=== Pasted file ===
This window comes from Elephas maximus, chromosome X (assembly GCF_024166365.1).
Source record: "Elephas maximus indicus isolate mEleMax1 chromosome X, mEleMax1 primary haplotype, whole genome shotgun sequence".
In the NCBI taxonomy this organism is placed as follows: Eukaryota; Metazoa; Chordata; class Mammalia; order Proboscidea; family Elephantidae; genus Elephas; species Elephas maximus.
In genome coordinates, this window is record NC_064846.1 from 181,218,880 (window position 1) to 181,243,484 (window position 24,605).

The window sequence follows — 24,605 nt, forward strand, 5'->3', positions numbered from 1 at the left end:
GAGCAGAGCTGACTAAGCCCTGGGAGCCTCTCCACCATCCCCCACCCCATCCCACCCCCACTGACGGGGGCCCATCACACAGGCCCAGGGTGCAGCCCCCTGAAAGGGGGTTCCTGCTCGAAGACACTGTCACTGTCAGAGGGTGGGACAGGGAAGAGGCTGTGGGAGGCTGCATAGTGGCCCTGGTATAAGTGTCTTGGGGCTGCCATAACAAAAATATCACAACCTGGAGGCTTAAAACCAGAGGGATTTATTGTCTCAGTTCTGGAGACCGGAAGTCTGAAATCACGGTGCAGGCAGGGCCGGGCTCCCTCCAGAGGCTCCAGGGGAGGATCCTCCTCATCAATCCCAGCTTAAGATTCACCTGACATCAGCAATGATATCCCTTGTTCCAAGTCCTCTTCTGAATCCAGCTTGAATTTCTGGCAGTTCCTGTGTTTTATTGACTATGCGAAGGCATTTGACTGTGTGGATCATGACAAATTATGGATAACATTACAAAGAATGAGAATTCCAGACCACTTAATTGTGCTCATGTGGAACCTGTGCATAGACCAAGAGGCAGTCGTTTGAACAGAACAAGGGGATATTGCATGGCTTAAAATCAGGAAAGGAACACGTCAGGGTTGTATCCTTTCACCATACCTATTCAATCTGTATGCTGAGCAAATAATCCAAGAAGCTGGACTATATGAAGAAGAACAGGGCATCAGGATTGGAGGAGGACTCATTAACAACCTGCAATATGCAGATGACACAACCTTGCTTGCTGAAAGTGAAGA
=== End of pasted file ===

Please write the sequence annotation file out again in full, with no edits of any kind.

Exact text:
This window comes from Elephas maximus, chromosome X (assembly GCF_024166365.1).
Source record: "Elephas maximus indicus isolate mEleMax1 chromosome X, mEleMax1 primary haplotype, whole genome shotgun sequence".
In the NCBI taxonomy this organism is placed as follows: Eukaryota; Metazoa; Chordata; class Mammalia; order Proboscidea; family Elephantidae; genus Elephas; species Elephas maximus.
In genome coordinates, this window is record NC_064846.1 from 181,218,880 (window position 1) to 181,243,484 (window position 24,605).

The window sequence follows — 24,605 nt, forward strand, 5'->3', positions numbered from 1 at the left end:
GAGCAGAGCTGACTAAGCCCTGGGAGCCTCTCCACCATCCCCCACCCCATCCCACCCCCACTGACGGGGGCCCATCACACAGGCCCAGGGTGCAGCCCCCTGAAAGGGGGTTCCTGCTCGAAGACACTGTCACTGTCAGAGGGTGGGACAGGGAAGAGGCTGTGGGAGGCTGCATAGTGGCCCTGGTATAAGTGTCTTGGGGCTGCCATAACAAAAATATCACAACCTGGAGGCTTAAAACCAGAGGGATTTATTGTCTCAGTTCTGGAGACCGGAAGTCTGAAATCACGGTGCAGGCAGGGCCGGGCTCCCTCCAGAGGCTCCAGGGGAGGATCCTCCTCATCAATCCCAGCTTAAGATTCACCTGACATCAGCAATGATATCCCTTGTTCCAAGTCCTCTTCTGAATCCAGCTTGAATTTCTGGCAGTTCCTGTGTTTTATTGACTATGCGAAGGCATTTGACTGTGTGGATCATGACAAATTATGGATAACATTACAAAGAATGAGAATTCCAGACCACTTAATTGTGCTCATGTGGAACCTGTGCATAGACCAAGAGGCAGTCGTTTGAACAGAACAAGGGGATATTGCATGGCTTAAAATCAGGAAAGGAACACGTCAGGGTTGTATCCTTTCACCATACCTATTCAATCTGTATGCTGAGCAAATAATCCAAGAAGCTGGACTATATGAAGAAGAACAGGGCATCAGGATTGGAGGAGGACTCATTAACAACCTGCAATATGCAGATGACACAACCTTGCTTGCTGAAAGTGAAGA